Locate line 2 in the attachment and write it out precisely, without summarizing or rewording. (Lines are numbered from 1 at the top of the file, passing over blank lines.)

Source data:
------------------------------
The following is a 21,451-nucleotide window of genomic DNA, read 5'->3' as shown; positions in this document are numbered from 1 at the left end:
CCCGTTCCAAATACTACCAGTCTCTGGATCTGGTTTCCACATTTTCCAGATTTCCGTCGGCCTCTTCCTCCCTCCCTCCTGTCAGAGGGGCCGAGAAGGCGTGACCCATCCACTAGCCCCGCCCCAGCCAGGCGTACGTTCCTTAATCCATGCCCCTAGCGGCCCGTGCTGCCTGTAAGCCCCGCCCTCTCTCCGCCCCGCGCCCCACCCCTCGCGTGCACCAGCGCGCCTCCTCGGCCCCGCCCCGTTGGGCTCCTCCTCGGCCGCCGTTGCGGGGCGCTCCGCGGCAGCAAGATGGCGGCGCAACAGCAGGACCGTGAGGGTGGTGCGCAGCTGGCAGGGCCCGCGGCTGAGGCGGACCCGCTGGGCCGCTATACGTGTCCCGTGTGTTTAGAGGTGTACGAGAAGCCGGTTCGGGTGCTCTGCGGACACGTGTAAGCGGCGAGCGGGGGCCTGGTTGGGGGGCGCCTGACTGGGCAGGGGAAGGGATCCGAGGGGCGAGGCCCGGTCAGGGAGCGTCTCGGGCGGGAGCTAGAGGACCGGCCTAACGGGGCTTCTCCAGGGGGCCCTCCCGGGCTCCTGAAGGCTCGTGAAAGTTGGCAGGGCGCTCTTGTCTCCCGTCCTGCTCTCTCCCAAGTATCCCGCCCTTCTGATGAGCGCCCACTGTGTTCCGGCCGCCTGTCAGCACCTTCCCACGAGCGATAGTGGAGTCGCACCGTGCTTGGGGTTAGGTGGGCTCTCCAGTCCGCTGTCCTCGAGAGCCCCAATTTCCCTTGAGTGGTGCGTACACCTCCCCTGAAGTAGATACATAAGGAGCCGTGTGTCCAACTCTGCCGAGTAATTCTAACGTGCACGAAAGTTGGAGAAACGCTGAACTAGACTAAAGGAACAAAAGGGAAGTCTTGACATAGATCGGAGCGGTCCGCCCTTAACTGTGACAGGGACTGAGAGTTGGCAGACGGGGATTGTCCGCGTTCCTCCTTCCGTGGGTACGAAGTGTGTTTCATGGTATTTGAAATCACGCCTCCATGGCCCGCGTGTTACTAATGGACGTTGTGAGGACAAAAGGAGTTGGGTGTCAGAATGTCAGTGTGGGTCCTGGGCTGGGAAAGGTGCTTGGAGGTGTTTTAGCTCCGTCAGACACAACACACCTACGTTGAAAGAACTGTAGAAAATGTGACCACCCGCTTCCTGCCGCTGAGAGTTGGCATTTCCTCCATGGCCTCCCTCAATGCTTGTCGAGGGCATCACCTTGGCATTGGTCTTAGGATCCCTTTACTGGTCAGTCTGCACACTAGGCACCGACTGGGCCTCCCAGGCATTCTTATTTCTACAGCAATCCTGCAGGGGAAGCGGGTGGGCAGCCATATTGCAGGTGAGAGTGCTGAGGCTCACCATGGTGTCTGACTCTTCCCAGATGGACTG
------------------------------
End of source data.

CCCGTTCCAAATACTACCAGTCTCTGGATCTGGTTTCCACATTTTCCAGATTTCCGTCGGCCTCTTCCTCCCTCCCTCCTGTCAGAGGGGCCGAGAAGGCGTGACCCATCCACTAGCCCCGCCCCAGCCAGGCGTACGTTCCTTAATCCATGCCCCTAGCGGCCCGTGCTGCCTGTAAGCCCCGCCCTCTCTCCGCCCCGCGCCCCACCCCTCGCGTGCACCAGCGCGCCTCCTCGGCCCCGCCCCGTTGGGCTCCTCCTCGGCCGCCGTTGCGGGGCGCTCCGCGGCAGCAAGATGGCGGCGCAACAGCAGGACCGTGAGGGTGGTGCGCAGCTGGCAGGGCCCGCGGCTGAGGCGGACCCGCTGGGCCGCTATACGTGTCCCGTGTGTTTAGAGGTGTACGAGAAGCCGGTTCGGGTGCTCTGCGGACACGTGTAAGCGGCGAGCGGGGGCCTGGTTGGGGGGCGCCTGACTGGGCAGGGGAAGGGATCCGAGGGGCGAGGCCCGGTCAGGGAGCGTCTCGGGCGGGAGCTAGAGGACCGGCCTAACGGGGCTTCTCCAGGGGGCCCTCCCGGGCTCCTGAAGGCTCGTGAAAGTTGGCAGGGCGCTCTTGTCTCCCGTCCTGCTCTCTCCCAAGTATCCCGCCCTTCTGATGAGCGCCCACTGTGTTCCGGCCGCCTGTCAGCACCTTCCCACGAGCGATAGTGGAGTCGCACCGTGCTTGGGGTTAGGTGGGCTCTCCAGTCCGCTGTCCTCGAGAGCCCCAATTTCCCTTGAGTGGTGCGTACACCTCCCCTGAAGTAGATACATAAGGAGCCGTGTGTCCAACTCTGCCGAGTAATTCTAACGTGCACGAAAGTTGGAGAAACGCTGAACTAGACTAAAGGAACAAAAGGGAAGTCTTGACATAGATCGGAGCGGTCCGCCCTTAACTGTGACAGGGACTGAGAGTTGGCAGACGGGGATTGTCCGCGTTCCTCCTTCCGTGGGTACGAAGTGTGTTTCATGGTATTTGAAATCACGCCTCCATGGCCCGCGTGTTACTAATGGACGTTGTGAGGACAAAAGGAGTTGGGTGTCAGAATGTCAGTGTGGGTCCTGGGCTGGGAAAGGTGCTTGGAGGTGTTTTAGCTCCGTCAGACACAACACACCTACGTTGAAAGAACTGTAGAAAATGTGACCACCCGCTTCCTGCCGCTGAGAGTTGGCATTTCCTCCATGGCCTCCCTCAATGCTTGTCGAGGGCATCACCTTGGCATTGGTCTTAGGATCCCTTTACTGGTCAGTCTGCACACTAGGCACCGACTGGGCCTCCCAGGCATTCTTATTTCTACAGCAATCCTGCAGGGGAAGCGGGTGGGCAGCCATATTGCAGGTGAGAGTGCTGAGGCTCACCATGGTGTCTGACTCTTCCCAGATGGACTG